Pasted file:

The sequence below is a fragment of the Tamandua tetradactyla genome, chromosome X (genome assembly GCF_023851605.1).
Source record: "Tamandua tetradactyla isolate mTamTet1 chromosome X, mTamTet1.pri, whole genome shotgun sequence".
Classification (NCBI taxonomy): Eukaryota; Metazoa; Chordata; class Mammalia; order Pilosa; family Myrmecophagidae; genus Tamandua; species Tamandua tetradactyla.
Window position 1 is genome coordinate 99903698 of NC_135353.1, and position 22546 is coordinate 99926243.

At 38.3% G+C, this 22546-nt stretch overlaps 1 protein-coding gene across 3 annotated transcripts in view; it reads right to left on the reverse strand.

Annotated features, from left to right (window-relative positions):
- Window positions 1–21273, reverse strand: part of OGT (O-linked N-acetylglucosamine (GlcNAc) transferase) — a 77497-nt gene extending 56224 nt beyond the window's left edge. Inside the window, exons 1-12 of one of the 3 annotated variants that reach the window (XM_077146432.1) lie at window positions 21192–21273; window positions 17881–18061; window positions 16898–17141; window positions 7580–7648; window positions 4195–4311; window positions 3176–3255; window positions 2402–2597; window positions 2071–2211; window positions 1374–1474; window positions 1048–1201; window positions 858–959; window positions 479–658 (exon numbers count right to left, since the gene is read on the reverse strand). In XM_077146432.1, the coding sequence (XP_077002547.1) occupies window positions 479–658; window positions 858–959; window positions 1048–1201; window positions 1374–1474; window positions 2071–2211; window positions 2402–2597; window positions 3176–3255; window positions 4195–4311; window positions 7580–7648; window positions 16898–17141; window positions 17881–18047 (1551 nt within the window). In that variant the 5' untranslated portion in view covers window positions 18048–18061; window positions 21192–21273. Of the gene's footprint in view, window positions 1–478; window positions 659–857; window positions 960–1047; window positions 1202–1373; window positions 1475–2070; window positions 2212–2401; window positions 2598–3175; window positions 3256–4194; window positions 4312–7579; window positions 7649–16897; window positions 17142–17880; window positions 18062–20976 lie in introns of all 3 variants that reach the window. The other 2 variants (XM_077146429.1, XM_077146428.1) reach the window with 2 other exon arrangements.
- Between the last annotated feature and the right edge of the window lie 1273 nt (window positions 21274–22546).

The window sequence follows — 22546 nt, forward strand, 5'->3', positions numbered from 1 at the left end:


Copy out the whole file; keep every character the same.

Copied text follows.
The sequence below is a fragment of the Tamandua tetradactyla genome, chromosome X (genome assembly GCF_023851605.1).
Source record: "Tamandua tetradactyla isolate mTamTet1 chromosome X, mTamTet1.pri, whole genome shotgun sequence".
Classification (NCBI taxonomy): Eukaryota; Metazoa; Chordata; class Mammalia; order Pilosa; family Myrmecophagidae; genus Tamandua; species Tamandua tetradactyla.
Window position 1 is genome coordinate 99903698 of NC_135353.1, and position 22546 is coordinate 99926243.

At 38.3% G+C, this 22546-nt stretch overlaps 1 protein-coding gene across 3 annotated transcripts in view; it reads right to left on the reverse strand.

Annotated features, from left to right (window-relative positions):
- Window positions 1–21273, reverse strand: part of OGT (O-linked N-acetylglucosamine (GlcNAc) transferase) — a 77497-nt gene extending 56224 nt beyond the window's left edge. Inside the window, exons 1-12 of one of the 3 annotated variants that reach the window (XM_077146432.1) lie at window positions 21192–21273; window positions 17881–18061; window positions 16898–17141; window positions 7580–7648; window positions 4195–4311; window positions 3176–3255; window positions 2402–2597; window positions 2071–2211; window positions 1374–1474; window positions 1048–1201; window positions 858–959; window positions 479–658 (exon numbers count right to left, since the gene is read on the reverse strand). In XM_077146432.1, the coding sequence (XP_077002547.1) occupies window positions 479–658; window positions 858–959; window positions 1048–1201; window positions 1374–1474; window positions 2071–2211; window positions 2402–2597; window positions 3176–3255; window positions 4195–4311; window positions 7580–7648; window positions 16898–17141; window positions 17881–18047 (1551 nt within the window). In that variant the 5' untranslated portion in view covers window positions 18048–18061; window positions 21192–21273. Of the gene's footprint in view, window positions 1–478; window positions 659–857; window positions 960–1047; window positions 1202–1373; window positions 1475–2070; window positions 2212–2401; window positions 2598–3175; window positions 3256–4194; window positions 4312–7579; window positions 7649–16897; window positions 17142–17880; window positions 18062–20976 lie in introns of all 3 variants that reach the window. The other 2 variants (XM_077146429.1, XM_077146428.1) reach the window with 2 other exon arrangements.
- Between the last annotated feature and the right edge of the window lie 1273 nt (window positions 21274–22546).

The window sequence follows — 22546 nt, forward strand, 5'->3', positions numbered from 1 at the left end: